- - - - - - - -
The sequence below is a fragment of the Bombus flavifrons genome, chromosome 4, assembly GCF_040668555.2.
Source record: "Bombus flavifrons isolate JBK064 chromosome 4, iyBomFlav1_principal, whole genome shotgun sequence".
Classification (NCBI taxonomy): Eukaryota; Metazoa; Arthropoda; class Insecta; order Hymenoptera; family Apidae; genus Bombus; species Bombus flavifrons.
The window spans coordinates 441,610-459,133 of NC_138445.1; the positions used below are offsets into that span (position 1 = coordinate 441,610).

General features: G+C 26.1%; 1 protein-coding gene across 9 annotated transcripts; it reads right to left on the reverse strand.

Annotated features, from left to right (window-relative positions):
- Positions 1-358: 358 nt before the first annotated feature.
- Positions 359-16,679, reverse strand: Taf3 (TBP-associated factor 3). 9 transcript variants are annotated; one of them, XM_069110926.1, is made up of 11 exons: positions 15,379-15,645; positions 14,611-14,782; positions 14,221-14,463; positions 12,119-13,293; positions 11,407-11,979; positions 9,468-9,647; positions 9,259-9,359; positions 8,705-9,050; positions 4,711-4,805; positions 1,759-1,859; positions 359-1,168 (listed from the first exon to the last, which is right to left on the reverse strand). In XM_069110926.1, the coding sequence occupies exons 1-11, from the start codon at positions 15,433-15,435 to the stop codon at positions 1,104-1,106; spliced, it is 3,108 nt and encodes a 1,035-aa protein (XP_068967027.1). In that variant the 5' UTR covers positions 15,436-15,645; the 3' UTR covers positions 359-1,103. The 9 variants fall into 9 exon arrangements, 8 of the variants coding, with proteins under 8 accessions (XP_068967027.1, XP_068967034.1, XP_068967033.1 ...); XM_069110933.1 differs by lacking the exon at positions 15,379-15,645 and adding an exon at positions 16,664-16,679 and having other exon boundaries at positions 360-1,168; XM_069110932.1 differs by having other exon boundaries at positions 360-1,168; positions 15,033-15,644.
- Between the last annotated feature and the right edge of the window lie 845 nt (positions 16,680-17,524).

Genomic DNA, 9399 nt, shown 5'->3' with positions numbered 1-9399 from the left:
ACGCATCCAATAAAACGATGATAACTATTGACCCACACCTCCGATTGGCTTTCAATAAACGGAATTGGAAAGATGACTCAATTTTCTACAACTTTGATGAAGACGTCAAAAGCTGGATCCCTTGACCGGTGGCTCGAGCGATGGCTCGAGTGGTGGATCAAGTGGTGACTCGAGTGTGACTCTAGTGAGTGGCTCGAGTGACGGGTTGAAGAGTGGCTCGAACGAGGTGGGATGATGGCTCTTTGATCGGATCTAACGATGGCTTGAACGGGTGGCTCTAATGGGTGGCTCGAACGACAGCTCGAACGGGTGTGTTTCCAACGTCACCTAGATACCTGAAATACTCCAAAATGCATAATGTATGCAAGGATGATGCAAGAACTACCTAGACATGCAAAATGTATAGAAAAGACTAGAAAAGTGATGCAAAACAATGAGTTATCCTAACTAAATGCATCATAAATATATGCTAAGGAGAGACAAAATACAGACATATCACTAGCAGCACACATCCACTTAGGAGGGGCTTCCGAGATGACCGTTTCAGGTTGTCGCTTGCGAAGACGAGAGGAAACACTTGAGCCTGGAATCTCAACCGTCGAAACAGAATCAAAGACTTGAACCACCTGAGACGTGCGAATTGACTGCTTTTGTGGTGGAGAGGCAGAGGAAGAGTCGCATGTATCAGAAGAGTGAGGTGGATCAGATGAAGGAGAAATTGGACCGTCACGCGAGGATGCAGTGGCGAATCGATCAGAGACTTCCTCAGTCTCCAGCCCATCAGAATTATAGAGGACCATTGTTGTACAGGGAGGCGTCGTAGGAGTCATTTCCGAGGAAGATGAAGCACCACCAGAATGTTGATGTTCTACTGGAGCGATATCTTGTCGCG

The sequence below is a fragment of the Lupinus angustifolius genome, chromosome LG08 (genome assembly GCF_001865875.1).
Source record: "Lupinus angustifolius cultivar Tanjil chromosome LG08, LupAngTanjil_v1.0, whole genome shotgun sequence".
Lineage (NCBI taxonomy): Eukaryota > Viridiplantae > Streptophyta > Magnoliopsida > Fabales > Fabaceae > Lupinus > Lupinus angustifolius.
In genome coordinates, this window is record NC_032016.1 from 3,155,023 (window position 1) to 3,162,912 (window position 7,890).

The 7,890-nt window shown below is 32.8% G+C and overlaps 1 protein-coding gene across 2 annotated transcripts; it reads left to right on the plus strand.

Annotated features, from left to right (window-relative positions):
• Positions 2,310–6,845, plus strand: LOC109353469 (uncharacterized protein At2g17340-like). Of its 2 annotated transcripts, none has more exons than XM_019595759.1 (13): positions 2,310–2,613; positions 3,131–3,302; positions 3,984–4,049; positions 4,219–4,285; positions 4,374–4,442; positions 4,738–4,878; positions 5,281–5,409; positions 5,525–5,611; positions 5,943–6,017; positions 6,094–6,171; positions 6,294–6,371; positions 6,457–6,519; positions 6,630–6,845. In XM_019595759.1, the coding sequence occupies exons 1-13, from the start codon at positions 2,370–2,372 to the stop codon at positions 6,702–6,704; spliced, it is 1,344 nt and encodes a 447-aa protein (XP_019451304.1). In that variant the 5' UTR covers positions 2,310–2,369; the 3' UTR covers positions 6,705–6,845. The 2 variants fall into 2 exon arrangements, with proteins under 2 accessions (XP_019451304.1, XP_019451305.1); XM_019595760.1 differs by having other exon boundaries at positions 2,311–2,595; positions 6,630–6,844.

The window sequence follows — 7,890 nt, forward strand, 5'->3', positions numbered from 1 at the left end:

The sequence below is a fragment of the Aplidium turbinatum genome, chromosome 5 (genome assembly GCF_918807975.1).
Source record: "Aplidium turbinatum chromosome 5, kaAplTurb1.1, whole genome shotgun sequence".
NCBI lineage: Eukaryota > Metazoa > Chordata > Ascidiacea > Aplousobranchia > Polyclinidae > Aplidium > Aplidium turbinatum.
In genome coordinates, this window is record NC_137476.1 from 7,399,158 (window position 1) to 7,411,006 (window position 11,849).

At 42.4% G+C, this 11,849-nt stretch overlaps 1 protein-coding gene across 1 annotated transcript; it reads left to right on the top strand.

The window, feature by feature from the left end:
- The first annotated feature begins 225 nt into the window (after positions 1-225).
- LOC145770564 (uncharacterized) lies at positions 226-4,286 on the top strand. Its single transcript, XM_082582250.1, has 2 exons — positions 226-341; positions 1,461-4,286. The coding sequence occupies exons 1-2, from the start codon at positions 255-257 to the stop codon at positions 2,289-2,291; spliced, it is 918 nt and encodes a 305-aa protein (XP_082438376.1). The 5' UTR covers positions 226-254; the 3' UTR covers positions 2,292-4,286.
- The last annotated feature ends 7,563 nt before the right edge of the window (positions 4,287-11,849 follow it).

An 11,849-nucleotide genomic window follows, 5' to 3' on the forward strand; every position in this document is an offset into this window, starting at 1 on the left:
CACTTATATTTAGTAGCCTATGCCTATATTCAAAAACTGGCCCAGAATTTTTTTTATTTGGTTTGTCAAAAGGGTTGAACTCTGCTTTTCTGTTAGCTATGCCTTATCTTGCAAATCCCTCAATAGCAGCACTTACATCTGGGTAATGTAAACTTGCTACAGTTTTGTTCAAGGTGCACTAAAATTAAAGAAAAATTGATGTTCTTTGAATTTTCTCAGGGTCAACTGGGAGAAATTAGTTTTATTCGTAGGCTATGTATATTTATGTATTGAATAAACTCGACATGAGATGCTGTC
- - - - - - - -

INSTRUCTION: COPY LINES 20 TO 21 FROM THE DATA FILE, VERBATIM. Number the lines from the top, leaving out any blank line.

The sequence below is a fragment of the Aplidium turbinatum genome, chromosome 5 (genome assembly GCF_918807975.1).
Source record: "Aplidium turbinatum chromosome 5, kaAplTurb1.1, whole genome shotgun sequence".